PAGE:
May 8, 2018
It is clear from his reckless decision to pull out of the Iranian nuclear deal, as well as his statements during the campaign and since coming into office, that President Trump does not understand the purpose of arms control agreements.
The purpose of the Joint Comprehensive Plan of Action (JCPOA), i.e. the Iran deal, was to prevent Iran from developing nuclear weapons. While the United States, the other five signatories to the deal, and most of the international community would like Iran to make other changes in its national security policy, these other actions, like developing ballistic missiles or helping keep Assad in power in Syria, are not part of the nuclear deal. Can one imagine what would have happened if the US had pulled out of the Strategic Arms Limitation Agreement (SALT I) and the Anti-ballistic Missile (ABM) treaty with the former Soviet Union, which were negotiated by the Nixon administration in 1972, when the Soviets invaded Afghanistan in 1979 or continued to oppress their Warsaw Pact allies?
The president also expressed concerns that some of the provisions of the Iran deal have expiration dates. For example, the Iranians agreed to sharply curtail the quantity and quality of the enriched uranium it produces “only” for the next 15 years.
But almost all arms control agreements do have expiration dates. The Strategic Offensive Reduction Treaty (SORT) negotiated with the Russians in 2002 by the George W. Bush administration expired in 2012. The New START Agreement, negotiated by the Obama administration, expires in 2021. Ironically, Russian president, Putin, offered to extend it for five years, but Trump, seemingly unaware that New START had an expiration date, declined. Moreover, in the arms deal, the Iranians not only shut down most of their nuclear production facilities and shipped most of their stored fuel out of the country, but agreed never to develop nuclear weapons and to allow the inspections to continue indefinitely.
The real issue for Trump or any American president is whether keeping the Iran agreement enhances the security of the United States and its allies. By unilaterally withdrawing from the agreement Trump has weakened American security in at least five ways, something his secretary of defense and the Republican chairman of the House Arm Services Committee warned him about.
First, allowing Iran to develop a nuclear weapon would destabilize the Middle East and the world by possibly igniting a nuclear arms race in the region. Even the Israeli military (as opposed to Prime Minister Netanyahu) believes that getting out of the agreement undermines Israeli security.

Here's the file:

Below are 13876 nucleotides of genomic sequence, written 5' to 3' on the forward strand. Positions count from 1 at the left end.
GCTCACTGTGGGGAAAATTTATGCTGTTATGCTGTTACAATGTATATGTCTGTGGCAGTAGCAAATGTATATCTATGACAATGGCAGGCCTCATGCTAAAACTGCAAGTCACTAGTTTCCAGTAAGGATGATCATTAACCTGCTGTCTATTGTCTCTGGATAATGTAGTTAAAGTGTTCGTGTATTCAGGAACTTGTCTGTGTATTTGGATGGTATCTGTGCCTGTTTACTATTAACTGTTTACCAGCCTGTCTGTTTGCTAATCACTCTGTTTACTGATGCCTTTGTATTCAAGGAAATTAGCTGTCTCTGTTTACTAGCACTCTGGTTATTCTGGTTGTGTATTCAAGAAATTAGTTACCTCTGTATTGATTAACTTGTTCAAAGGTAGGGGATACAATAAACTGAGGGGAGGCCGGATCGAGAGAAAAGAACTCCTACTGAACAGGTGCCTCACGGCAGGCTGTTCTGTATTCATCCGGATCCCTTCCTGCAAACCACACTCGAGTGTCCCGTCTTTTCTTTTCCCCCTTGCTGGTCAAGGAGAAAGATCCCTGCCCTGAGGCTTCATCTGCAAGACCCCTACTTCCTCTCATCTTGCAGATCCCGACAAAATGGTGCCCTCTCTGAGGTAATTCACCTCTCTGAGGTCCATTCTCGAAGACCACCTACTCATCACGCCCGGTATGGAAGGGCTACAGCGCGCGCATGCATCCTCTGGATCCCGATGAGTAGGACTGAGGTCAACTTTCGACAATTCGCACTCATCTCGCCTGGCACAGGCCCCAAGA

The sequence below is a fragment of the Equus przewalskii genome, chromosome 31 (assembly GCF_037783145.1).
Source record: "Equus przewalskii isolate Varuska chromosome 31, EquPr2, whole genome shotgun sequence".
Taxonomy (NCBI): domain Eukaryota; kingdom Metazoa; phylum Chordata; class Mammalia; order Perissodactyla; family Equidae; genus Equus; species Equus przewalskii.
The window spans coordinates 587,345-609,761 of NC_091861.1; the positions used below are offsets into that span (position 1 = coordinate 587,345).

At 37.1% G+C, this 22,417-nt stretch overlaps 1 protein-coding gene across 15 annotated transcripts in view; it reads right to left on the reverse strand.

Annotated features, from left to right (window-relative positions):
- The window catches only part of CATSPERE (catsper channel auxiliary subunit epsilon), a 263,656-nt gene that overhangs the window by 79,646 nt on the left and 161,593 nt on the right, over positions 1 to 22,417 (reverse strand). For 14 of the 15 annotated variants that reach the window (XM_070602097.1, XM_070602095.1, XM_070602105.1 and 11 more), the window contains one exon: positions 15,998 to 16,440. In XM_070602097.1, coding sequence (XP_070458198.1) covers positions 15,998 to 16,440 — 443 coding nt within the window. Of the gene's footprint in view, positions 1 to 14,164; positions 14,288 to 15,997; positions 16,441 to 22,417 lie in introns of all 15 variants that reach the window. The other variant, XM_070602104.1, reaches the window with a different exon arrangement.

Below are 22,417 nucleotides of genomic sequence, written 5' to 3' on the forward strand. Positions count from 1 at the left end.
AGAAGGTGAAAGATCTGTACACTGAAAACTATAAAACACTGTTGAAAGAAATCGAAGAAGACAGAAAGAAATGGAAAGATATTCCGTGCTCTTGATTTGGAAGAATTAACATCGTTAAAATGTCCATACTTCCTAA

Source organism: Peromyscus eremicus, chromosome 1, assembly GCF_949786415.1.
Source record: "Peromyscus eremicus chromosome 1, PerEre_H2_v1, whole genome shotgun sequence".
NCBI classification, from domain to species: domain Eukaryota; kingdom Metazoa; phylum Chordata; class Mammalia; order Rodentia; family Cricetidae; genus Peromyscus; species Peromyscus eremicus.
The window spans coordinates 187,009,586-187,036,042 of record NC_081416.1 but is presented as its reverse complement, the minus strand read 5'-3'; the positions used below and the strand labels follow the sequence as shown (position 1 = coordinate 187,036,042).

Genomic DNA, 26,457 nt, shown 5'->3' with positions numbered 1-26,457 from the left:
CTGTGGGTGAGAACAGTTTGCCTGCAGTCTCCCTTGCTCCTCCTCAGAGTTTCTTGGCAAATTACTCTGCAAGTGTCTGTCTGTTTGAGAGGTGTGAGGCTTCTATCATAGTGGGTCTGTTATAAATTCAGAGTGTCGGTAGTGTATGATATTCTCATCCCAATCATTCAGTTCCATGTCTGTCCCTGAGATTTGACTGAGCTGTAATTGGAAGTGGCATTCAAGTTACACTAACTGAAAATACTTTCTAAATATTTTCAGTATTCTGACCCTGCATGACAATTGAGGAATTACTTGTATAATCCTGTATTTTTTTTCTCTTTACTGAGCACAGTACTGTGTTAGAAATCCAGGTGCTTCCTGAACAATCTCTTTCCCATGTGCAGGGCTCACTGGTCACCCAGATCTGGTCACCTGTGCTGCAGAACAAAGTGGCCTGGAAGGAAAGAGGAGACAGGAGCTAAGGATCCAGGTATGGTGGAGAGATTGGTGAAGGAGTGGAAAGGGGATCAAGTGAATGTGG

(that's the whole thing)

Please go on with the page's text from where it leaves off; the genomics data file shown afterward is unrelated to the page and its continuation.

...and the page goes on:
Second, Trump’s action increases the influence of Russia and China, nations that the Trump national security strategy claims are now the major threats to the security of the United States. There is no doubt that the Russians will now work more closely with Iran in Syria and that the Chinese will move more forcefully into the Iranian oil market.
Third, Trump’s unwillingness to follow the advice of its major European allies—that is, Germany, the United Kingdom, and France, which urged the United States to stay in the deal—will make it more difficult to work with them to make modifications to the deal or on other issues, including Syria, Yemen, and Crimea.
Fourth, coupled with Trump getting out of the Transpacific Partnership (TPP) and the Paris Climate Accord unilaterally, abrogating an arms deal that was working will undermine the United States’ ability to preserve the liberal world order that it helped establish and that has prevented a major war for the past 70 years.
Fifth, Trump’s snapping back sanctions will undermine the power and influence of Iran’s moderate president, Hassan Rouhani, and increase that of the hardliners in the Iranian political system who were opposed to the deal. Their opposition was based on the claim that Iranians could not trust Americans to keep their part of the bargain. Moreover, there is no doubt that Trump’s decision will also have a negative impact on the Iranian economy, which is already in poor shape, further increasing the influence of the hardliners.
In his remarks Trump gave no indication that he has a Plan B for dealing with Iran or the other five countries that signed onto the JCPOA. Does he want regime change? Or is he just trying to undermine Obama’s legacy?
Lawrence J. Korb
Center for American Progress